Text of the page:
"Whenever I go into a restaurant, I order both a chicken and an egg to see which comes first"

Wednesday, April 24, 2024

Goin' Cracker - Yale Just Ain't Worth It

Jonas Philby had all it takes to get into Yale - top of his class, student athlete, artist, and bon vivant of the modern, justice-first generation.  St. Albans, an elite private school for Washington's elite had always been a feeder for the Ivy League and had groomed generations of young men for a life of privilege, wealth, and importance. 


Jonas' father and grandfather had gone to Yale, both members of Fence Club, captains of the baseball team, and Merit Scholars.  They had spent weekends at the Plaza, summers on the Vineyard, and winters in Gstaad.  It was indeed an Old Boys' Club, one of special breeding, taste, and gentrified living, and no one of either generation had any interest in living beyond its walls. 

When Inslee Clark came to Yale and became the Dean of Studies and got it into his head to dip into an 'alternate' gene pool for a newly qualified 'best and brightest', the Old Yale disappeared like a wisp of smoke.  It was never the same place and gone was the oak and mahogany, Revere silver, Townsend chairs, and solid, unflinching Calvinism. Yale quickly and inexorably had become a redoubt of the unwashed. 


Jonas' father had attended Yale on the cusp of the Clark revolution - an interregnum with a few Jews and random Italians - but he could see the end of one of America's last bastions of white privilege.  He and his classmates wondered exactly what exactly these Himmelfarbs, Bernsteins, and Palumbos were doing at Yale, but were courteous and respectful to them.  It was one thing to take Bloom's Romantic Poetry course with them, another thing altogether to spend time with them on Nantucket.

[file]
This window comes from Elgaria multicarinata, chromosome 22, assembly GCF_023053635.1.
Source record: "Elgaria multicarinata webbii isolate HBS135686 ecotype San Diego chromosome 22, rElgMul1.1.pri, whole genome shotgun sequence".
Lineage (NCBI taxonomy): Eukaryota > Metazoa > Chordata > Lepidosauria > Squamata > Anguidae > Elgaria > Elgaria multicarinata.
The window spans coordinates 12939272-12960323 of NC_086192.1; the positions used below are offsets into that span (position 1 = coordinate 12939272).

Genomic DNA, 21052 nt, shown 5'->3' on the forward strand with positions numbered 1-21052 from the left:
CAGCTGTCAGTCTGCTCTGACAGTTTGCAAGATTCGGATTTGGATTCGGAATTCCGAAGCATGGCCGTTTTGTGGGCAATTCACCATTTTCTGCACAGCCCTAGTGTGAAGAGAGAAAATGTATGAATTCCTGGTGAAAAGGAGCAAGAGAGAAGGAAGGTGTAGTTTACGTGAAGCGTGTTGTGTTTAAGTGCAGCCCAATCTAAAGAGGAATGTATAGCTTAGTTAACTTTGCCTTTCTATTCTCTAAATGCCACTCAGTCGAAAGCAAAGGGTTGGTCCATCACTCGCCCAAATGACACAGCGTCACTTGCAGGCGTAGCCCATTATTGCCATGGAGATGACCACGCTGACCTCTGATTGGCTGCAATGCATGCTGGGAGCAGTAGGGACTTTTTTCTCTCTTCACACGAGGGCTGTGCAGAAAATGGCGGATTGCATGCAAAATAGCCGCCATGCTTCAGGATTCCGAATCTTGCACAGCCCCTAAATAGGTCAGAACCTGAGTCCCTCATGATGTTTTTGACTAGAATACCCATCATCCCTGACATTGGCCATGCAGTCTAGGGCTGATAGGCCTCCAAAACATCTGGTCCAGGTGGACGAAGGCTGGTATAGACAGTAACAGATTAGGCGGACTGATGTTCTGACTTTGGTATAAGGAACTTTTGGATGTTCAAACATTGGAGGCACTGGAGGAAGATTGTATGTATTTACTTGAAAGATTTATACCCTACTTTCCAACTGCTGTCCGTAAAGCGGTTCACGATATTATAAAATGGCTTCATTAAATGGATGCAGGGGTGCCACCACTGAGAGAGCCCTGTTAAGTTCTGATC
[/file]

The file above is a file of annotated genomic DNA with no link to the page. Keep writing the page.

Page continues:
Once the floodgates were opened Yale became no different from any hodge-podge public university of the Midwest - a plebian East, first come first serve campground for anyone with high SATs and an application essay which highlighted their personal courage. 

The university changed colors within a few years.  Bladderball, weekends at Smith and Vassar, tailgate parties, and courses taught by by Scully, Bloom, and Marshall were gone in a flash.  The Sixties began the descent into academic populism, the Seventies accelerated the fall, and the last recent decades completed it.  The Yale of today resembles nada of the past. 

Jonas had of course applied to Yale and gotten early acceptance.  The university was always glad to have legacy students even though under the current rubric inheritance mattered less in the selection process.  After all, the Philbys had donated thousands to Yale, and no administrator would want to shut off that particular spigot. 

Jonas arrived for a look one May Saturday, accompanied by one of the soon-to-graduate senior class volunteers who took him around; but the Harkness and Beinecke libraries were idle distractions to what the guide wanted to explain to the new recruit. 'Yale is not your grandfather's university', he said. 'Gone is the old boy, privileged elitism of the past.  The university has become a diverse, activist, engaged place of excellence'.